The mother of student activist Panusaya Sithijirawattanakul has received a police summons on a charge under the Emergency Decree, after she joined a protest demanding her daughter’s release.
The mothers of five detained activists at one of the "Stand Against Detention" protests, standing next to cardboard cutouts of their children. The banner behind them says "return the children to their mothers."
Panusaya posted a picture of the summons on her Facebook page yesterday (19 May). The summons states that her mother violated the Emergency Decree by organizing an unauthorised gathering of more than 20 people at risk of the spread of disease, after she joined the “Stand Against Detention” protest in front of the Supreme Court on Ratchadamnoen Avenue on 28 April 2021 to demand the release of Panusaya and other activists who were detained at the time.
The “Stand Against Detention” protests were organised by the activist group Resistant Citizens to demand the release of activists being detained pending trial on charges relating to the recent pro-democracy protests and have been held continuously since 22 March 2021 at various locations across Bangkok. Similar events have also been held in other provinces.
According to Thai Lawyers for Human Rights (TLHR), no other participants in the “Stand Against Detention” protest have so far been charged with violating the Emergency Decree.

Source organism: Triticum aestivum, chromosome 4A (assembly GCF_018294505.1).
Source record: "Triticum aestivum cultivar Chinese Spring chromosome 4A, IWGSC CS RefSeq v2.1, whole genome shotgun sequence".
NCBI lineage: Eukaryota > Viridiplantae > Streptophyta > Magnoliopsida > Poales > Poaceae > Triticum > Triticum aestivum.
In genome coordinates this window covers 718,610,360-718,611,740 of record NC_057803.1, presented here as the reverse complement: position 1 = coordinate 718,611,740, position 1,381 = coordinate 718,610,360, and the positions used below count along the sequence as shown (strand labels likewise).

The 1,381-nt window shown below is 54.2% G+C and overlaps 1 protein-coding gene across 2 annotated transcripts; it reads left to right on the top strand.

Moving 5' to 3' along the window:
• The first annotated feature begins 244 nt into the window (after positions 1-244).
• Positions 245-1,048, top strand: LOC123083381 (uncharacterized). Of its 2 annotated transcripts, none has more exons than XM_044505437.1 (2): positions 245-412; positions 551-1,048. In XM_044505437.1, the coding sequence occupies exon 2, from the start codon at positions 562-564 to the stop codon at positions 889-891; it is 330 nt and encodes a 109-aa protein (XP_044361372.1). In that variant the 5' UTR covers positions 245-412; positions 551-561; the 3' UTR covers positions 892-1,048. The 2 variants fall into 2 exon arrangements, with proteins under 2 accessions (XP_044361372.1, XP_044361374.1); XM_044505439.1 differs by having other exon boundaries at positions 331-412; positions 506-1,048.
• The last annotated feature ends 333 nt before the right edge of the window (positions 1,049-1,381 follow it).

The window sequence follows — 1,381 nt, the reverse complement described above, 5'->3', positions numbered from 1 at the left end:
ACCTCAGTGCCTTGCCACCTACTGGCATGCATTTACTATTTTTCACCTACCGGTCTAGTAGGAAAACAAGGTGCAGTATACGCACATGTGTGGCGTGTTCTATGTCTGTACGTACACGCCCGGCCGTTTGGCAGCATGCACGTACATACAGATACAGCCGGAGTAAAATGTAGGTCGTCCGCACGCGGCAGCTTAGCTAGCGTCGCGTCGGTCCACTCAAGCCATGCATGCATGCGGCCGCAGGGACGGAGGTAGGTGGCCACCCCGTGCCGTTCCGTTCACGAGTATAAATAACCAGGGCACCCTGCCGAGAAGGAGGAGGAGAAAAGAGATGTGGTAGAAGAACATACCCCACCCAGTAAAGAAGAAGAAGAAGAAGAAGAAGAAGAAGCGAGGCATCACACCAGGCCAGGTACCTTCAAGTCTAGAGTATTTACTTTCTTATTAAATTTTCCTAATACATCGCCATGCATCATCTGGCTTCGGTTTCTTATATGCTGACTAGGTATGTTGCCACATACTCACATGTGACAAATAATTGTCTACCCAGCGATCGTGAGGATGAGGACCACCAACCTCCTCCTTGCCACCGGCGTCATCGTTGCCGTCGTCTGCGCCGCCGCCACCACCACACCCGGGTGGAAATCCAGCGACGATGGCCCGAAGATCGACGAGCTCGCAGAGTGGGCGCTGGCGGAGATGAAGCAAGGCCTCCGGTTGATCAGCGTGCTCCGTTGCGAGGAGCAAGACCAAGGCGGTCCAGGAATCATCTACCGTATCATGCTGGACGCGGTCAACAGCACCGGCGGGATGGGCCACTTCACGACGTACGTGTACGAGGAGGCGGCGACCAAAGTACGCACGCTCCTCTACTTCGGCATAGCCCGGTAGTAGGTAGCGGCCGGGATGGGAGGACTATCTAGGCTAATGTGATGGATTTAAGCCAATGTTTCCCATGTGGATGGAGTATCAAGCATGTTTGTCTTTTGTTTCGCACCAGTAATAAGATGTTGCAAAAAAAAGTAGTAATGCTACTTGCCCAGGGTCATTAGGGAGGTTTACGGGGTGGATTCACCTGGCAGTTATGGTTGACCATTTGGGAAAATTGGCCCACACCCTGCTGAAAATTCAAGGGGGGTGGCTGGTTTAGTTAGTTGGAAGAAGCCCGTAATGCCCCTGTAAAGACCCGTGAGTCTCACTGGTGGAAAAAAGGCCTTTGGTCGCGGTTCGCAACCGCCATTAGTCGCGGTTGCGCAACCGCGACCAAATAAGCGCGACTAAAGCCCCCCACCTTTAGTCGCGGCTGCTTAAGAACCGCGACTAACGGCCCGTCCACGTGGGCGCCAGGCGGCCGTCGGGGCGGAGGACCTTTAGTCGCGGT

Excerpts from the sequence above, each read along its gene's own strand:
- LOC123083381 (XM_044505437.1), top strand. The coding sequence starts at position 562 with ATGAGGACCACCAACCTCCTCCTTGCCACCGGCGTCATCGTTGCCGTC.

However, TLHR reported today (20 May) that two other people have received a police summons for participating in one of the “Stand Against Detention” protests: activist Punsak Srithep, a member of Resistant Citizen and whose son Samapan was killed during the the military crackdown on red shirt protesters in May 2010; and another protester named Napatsorn Boonrey.
Panusaya said in her post that participants in the protest kept a distance from each other. Resistant Citizen also required registration for each protest and only 20 participants were allowed.
Panusaya was granted bail and released on 6 May, after she had been in detention for 74 days. 7 people are currently still detained pending trial on charges relating to political expression.